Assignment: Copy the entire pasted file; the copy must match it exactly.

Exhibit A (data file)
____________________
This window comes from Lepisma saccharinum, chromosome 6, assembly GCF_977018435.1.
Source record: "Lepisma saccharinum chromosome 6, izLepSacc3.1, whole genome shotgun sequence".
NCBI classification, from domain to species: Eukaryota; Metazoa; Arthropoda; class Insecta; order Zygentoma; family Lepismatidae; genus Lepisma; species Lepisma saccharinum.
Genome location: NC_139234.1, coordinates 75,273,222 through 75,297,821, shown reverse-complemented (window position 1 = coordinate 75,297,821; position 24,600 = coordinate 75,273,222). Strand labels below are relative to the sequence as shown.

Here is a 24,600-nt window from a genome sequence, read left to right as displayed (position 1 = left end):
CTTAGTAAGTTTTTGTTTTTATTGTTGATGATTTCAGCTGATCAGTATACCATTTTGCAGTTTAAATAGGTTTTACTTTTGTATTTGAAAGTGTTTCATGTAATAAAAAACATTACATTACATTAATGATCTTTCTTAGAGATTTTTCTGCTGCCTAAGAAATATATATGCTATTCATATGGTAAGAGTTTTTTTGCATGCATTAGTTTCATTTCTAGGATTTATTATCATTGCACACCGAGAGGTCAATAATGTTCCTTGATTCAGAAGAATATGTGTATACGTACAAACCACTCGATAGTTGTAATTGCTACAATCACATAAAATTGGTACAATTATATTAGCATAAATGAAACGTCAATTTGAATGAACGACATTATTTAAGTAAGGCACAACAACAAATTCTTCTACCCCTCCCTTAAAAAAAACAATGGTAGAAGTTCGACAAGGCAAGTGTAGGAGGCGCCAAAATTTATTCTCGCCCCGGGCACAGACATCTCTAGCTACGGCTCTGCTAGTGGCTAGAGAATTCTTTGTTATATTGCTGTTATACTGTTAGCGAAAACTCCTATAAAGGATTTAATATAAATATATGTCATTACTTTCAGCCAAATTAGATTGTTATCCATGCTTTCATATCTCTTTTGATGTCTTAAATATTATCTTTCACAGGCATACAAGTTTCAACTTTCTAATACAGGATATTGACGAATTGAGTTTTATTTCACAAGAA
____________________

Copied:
This window comes from Lepisma saccharinum, chromosome 6, assembly GCF_977018435.1.
Source record: "Lepisma saccharinum chromosome 6, izLepSacc3.1, whole genome shotgun sequence".
NCBI classification, from domain to species: Eukaryota; Metazoa; Arthropoda; class Insecta; order Zygentoma; family Lepismatidae; genus Lepisma; species Lepisma saccharinum.
Genome location: NC_139234.1, coordinates 75,273,222 through 75,297,821, shown reverse-complemented (window position 1 = coordinate 75,297,821; position 24,600 = coordinate 75,273,222). Strand labels below are relative to the sequence as shown.

Here is a 24,600-nt window from a genome sequence, read left to right as displayed (position 1 = left end):
CTTAGTAAGTTTTTGTTTTTATTGTTGATGATTTCAGCTGATCAGTATACCATTTTGCAGTTTAAATAGGTTTTACTTTTGTATTTGAAAGTGTTTCATGTAATAAAAAACATTACATTACATTAATGATCTTTCTTAGAGATTTTTCTGCTGCCTAAGAAATATATATGCTATTCATATGGTAAGAGTTTTTTTGCATGCATTAGTTTCATTTCTAGGATTTATTATCATTGCACACCGAGAGGTCAATAATGTTCCTTGATTCAGAAGAATATGTGTATACGTACAAACCACTCGATAGTTGTAATTGCTACAATCACATAAAATTGGTACAATTATATTAGCATAAATGAAACGTCAATTTGAATGAACGACATTATTTAAGTAAGGCACAACAACAAATTCTTCTACCCCTCCCTTAAAAAAAACAATGGTAGAAGTTCGACAAGGCAAGTGTAGGAGGCGCCAAAATTTATTCTCGCCCCGGGCACAGACATCTCTAGCTACGGCTCTGCTAGTGGCTAGAGAATTCTTTGTTATATTGCTGTTATACTGTTAGCGAAAACTCCTATAAAGGATTTAATATAAATATATGTCATTACTTTCAGCCAAATTAGATTGTTATCCATGCTTTCATATCTCTTTTGATGTCTTAAATATTATCTTTCACAGGCATACAAGTTTCAACTTTCTAATACAGGATATTGACGAATTGAGTTTTATTTCACAAGAA